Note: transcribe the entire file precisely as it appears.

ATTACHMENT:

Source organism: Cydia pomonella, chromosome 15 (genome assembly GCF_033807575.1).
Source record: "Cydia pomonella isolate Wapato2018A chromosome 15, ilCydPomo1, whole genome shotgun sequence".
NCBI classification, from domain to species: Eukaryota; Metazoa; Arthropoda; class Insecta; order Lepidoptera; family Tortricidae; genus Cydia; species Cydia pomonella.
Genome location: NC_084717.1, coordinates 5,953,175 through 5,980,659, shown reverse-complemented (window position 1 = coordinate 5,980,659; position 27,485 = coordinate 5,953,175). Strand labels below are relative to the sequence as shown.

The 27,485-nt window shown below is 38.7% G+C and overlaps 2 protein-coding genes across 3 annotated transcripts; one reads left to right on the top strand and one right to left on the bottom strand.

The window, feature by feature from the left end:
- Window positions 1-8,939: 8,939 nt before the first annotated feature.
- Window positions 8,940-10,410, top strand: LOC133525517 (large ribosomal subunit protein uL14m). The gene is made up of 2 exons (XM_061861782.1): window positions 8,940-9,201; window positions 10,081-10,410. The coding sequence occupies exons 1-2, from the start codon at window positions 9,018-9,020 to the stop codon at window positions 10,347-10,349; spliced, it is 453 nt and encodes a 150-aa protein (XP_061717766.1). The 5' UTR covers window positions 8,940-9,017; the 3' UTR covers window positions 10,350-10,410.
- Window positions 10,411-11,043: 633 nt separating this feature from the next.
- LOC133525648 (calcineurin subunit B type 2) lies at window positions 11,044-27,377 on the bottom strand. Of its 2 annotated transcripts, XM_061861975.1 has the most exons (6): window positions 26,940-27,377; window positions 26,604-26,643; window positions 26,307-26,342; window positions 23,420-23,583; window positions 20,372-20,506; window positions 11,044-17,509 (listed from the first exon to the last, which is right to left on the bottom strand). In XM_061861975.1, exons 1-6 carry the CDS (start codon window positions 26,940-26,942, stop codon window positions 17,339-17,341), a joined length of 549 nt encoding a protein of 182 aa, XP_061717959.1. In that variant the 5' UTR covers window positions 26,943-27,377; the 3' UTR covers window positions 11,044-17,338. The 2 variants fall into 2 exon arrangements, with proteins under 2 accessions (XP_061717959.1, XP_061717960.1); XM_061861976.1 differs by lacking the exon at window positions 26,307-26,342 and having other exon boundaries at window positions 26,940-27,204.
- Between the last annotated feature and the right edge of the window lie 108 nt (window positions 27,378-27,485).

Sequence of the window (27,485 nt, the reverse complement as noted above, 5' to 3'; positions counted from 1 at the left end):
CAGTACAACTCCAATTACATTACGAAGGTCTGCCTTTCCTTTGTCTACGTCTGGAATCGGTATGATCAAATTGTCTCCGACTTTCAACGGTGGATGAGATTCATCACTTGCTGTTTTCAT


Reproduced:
Source organism: Cydia pomonella, chromosome 15 (genome assembly GCF_033807575.1).
Source record: "Cydia pomonella isolate Wapato2018A chromosome 15, ilCydPomo1, whole genome shotgun sequence".
NCBI classification, from domain to species: Eukaryota; Metazoa; Arthropoda; class Insecta; order Lepidoptera; family Tortricidae; genus Cydia; species Cydia pomonella.
Genome location: NC_084717.1, coordinates 5,953,175 through 5,980,659, shown reverse-complemented (window position 1 = coordinate 5,980,659; position 27,485 = coordinate 5,953,175). Strand labels below are relative to the sequence as shown.

The 27,485-nt window shown below is 38.7% G+C and overlaps 2 protein-coding genes across 3 annotated transcripts; one reads left to right on the top strand and one right to left on the bottom strand.

The window, feature by feature from the left end:
- Window positions 1-8,939: 8,939 nt before the first annotated feature.
- Window positions 8,940-10,410, top strand: LOC133525517 (large ribosomal subunit protein uL14m). The gene is made up of 2 exons (XM_061861782.1): window positions 8,940-9,201; window positions 10,081-10,410. The coding sequence occupies exons 1-2, from the start codon at window positions 9,018-9,020 to the stop codon at window positions 10,347-10,349; spliced, it is 453 nt and encodes a 150-aa protein (XP_061717766.1). The 5' UTR covers window positions 8,940-9,017; the 3' UTR covers window positions 10,350-10,410.
- Window positions 10,411-11,043: 633 nt separating this feature from the next.
- LOC133525648 (calcineurin subunit B type 2) lies at window positions 11,044-27,377 on the bottom strand. Of its 2 annotated transcripts, XM_061861975.1 has the most exons (6): window positions 26,940-27,377; window positions 26,604-26,643; window positions 26,307-26,342; window positions 23,420-23,583; window positions 20,372-20,506; window positions 11,044-17,509 (listed from the first exon to the last, which is right to left on the bottom strand). In XM_061861975.1, exons 1-6 carry the CDS (start codon window positions 26,940-26,942, stop codon window positions 17,339-17,341), a joined length of 549 nt encoding a protein of 182 aa, XP_061717959.1. In that variant the 5' UTR covers window positions 26,943-27,377; the 3' UTR covers window positions 11,044-17,338. The 2 variants fall into 2 exon arrangements, with proteins under 2 accessions (XP_061717959.1, XP_061717960.1); XM_061861976.1 differs by lacking the exon at window positions 26,307-26,342 and having other exon boundaries at window positions 26,940-27,204.
- Between the last annotated feature and the right edge of the window lie 108 nt (window positions 27,378-27,485).

Sequence of the window (27,485 nt, the reverse complement as noted above, 5' to 3'; positions counted from 1 at the left end):
CAGTACAACTCCAATTACATTACGAAGGTCTGCCTTTCCTTTGTCTACGTCTGGAATCGGTATGATCAAATTGTCTCCGACTTTCAACGGTGGATGAGATTCATCACTTGCTGTTTTCAT